Paradise Lost and Found
The Theatre Studies program at Western has chosen an ambitious production for its introductory showcase, and Paradise Lost begins what is hopefully the first of many successful productions from the newly formed program. John Milton’s Paradise Lost may seem like a rather onerous and well-trodden adaptation, as there have been many failed attempts to adapt the text to both stage and film; however the one-man (and three puppet) play proves to be an extremely enjoyable and well-developed production.
Whenever one attends a show adapted from 17th century verse, it is easy for one to feel they must put on their best Peter Griffin impression, assessing everything as shallow and pedantic, and hoping no one realizes you don’t belong. However Paul Van Dyck’s show is so accessible and engrossing that one never feels out of place, and everyone can find meaning within it. Aided by only the three aforementioned puppets (who portray Adam, Eve, and the Serpent), a table, three extremely malleable white sheets, and some special effects (courtesy of technical professionals and The Rolling Stones); Van Dyck along with stage manager Sara Rodriguez have turned an epic poem into an epic play.
Paradise Lost tells the story of Satan’s fall from Heaven, and how he exacts his revenge upon God by corrupting and manipulating God’s greatest achievement, humankind. Satan calls upon all those who are fallen, pleading for them to rise up, band together, and take what is rightfully theirs. In the original text, this includes waging war on Heaven itself, but given the logistical and economic constraints, Van Dyck wisely limits the story to Satan’s corruption of Adam and Eve, and the genesis of original sin.
The play is transposed to the setting of the mid 1960’s Cultural Revolution, pairing Satan and his fallen brethren with the protesters and revolutionaries of the 1960s. It has the music of The Rolling Stones playing throughout, all (not coincidentally) pre-1970 and the famous Altamont Festival, which signalled the end and disillusionment of the counter cultural movement. The decision to do so may be somewhat lacking in fidelity, but it makes the production much more relevant and opens it up to a much wider audience. Milton’s prose is still maintained, but the updates allow for other easily identifiable comparisons (such as Communist and African-American Revolutionaries) more palpable. It also makes the production succeed where many others have failed, successfully adapting a text that many consider inadaptable.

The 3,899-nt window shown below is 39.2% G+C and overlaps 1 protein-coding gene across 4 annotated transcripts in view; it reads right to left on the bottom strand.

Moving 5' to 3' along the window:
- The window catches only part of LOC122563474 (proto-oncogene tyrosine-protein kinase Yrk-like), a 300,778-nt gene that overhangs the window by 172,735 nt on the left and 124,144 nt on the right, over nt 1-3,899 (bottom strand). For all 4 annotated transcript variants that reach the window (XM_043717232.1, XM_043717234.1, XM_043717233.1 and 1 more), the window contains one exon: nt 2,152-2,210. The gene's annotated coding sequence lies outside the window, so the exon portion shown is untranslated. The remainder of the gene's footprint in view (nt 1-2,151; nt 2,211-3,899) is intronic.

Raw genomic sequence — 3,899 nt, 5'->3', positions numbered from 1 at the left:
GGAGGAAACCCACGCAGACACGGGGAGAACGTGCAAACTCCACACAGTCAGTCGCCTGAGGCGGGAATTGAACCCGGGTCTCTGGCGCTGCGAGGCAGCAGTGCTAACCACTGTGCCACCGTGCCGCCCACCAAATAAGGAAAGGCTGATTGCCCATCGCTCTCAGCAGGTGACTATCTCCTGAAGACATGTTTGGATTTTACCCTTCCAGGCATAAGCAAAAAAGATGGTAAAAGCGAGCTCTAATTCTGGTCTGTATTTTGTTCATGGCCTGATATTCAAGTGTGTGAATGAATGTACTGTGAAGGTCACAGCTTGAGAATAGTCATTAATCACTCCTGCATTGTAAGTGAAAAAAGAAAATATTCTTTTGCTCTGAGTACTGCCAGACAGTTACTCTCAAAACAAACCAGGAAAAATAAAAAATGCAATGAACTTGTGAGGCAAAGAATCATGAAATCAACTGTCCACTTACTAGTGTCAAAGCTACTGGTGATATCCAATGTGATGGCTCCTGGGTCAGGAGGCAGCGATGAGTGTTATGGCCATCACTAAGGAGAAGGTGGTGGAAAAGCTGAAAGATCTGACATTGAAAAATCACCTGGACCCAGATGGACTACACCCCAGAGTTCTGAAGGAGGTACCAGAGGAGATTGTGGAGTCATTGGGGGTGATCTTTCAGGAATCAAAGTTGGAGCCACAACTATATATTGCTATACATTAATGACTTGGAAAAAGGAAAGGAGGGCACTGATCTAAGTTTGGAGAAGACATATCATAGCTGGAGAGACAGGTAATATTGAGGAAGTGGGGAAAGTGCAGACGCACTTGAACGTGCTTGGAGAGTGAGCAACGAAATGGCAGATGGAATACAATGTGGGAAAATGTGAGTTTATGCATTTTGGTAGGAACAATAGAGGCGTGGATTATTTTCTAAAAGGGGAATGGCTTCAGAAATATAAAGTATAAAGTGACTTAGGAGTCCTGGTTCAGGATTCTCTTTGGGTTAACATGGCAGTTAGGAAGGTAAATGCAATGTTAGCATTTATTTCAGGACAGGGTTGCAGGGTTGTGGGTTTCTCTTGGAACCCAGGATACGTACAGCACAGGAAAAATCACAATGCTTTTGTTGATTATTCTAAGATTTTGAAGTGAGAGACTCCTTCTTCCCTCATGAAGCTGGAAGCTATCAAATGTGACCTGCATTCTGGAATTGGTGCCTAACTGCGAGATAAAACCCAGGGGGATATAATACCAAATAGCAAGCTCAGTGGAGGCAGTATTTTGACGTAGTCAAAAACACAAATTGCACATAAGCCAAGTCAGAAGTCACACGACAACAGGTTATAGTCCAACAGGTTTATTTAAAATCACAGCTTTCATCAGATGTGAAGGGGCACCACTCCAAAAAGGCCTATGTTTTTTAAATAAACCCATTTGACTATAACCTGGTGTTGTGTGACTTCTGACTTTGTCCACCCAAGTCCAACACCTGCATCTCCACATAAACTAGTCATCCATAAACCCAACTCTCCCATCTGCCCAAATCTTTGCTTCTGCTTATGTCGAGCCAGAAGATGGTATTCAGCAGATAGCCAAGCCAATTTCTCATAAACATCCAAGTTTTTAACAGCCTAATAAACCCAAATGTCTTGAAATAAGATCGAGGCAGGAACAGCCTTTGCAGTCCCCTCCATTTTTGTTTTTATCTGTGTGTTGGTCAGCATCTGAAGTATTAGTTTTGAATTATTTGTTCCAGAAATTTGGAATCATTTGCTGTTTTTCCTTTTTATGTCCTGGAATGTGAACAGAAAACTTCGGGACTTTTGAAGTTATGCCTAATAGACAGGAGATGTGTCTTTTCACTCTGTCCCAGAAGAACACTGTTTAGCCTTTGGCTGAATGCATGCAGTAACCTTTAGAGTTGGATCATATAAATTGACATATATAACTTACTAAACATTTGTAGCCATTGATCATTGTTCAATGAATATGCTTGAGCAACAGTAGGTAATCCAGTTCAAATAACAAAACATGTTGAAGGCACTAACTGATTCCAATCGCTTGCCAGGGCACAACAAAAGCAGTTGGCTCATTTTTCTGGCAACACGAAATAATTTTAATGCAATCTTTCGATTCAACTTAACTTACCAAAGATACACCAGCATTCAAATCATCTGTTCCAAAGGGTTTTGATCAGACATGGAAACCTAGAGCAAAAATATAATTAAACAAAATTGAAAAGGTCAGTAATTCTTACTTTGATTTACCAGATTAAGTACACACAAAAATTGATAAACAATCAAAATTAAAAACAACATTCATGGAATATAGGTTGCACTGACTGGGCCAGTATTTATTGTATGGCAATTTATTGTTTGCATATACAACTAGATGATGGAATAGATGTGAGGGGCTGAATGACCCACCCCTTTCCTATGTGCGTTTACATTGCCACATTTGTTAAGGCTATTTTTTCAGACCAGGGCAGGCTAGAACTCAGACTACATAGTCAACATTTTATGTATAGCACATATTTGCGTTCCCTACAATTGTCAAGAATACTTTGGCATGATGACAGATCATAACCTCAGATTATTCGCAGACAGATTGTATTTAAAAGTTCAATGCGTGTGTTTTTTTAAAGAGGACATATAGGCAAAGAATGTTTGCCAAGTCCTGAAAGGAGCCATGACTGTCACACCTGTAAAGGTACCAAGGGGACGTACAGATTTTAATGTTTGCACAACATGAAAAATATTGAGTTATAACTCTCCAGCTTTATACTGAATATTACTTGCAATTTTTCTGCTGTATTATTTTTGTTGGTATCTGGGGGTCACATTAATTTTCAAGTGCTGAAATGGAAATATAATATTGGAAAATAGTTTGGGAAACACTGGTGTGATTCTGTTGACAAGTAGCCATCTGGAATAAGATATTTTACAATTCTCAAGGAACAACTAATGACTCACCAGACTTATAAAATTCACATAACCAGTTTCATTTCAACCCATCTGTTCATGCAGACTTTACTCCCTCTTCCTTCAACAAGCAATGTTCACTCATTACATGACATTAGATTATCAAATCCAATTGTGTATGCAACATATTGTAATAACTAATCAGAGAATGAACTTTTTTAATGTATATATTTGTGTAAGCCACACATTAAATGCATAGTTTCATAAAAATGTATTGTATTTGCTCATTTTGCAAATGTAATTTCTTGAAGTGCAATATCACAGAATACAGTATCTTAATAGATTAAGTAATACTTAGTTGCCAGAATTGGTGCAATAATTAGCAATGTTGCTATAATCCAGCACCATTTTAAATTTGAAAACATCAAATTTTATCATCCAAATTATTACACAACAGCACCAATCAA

The show begins with Van Dyck cast out of Heaven, and his rousing call to arms. The call is delivered with such force and precision, it makes Satan’s cause seem a worthy one. Satan then descends upon Eden, to find Adam and Eve in their Paradise, and ascends into the role of puppet master. The puppets themselves are eerily lifelike, and their simple yet calculated design makes them perfectly suited to display the illusion of free will. Van Dyck’s masterful and subtle manipulation of Adam and Eve is artful in itself, and one has no trouble believing Adam and Eve’s humanity.
As we all know, the (ingeniously made) Serpent emerges to fulfill Satan’s aim, and Original Sin is born. However, the most powerful moment in the production occurs after Satan completes his mission. A montage is projected to display the aftermath of Adam and Eve’s manipulation; images of war, pain, disease, and all of the other ills of our world flash before their eyes, all resulting from their lone moment of weakness. But these are not the only effects of their decision, as Satan is quick to point out. Their decision also gave us love, compassion, strength, and the very essence of our humanity. For love cannot be spawned without hate, strength without pain, compassion without contempt. This production proves that Paradise was not only Lost with Adam and Eve; it was also found.
To purchase tickets, check out the Arts Project.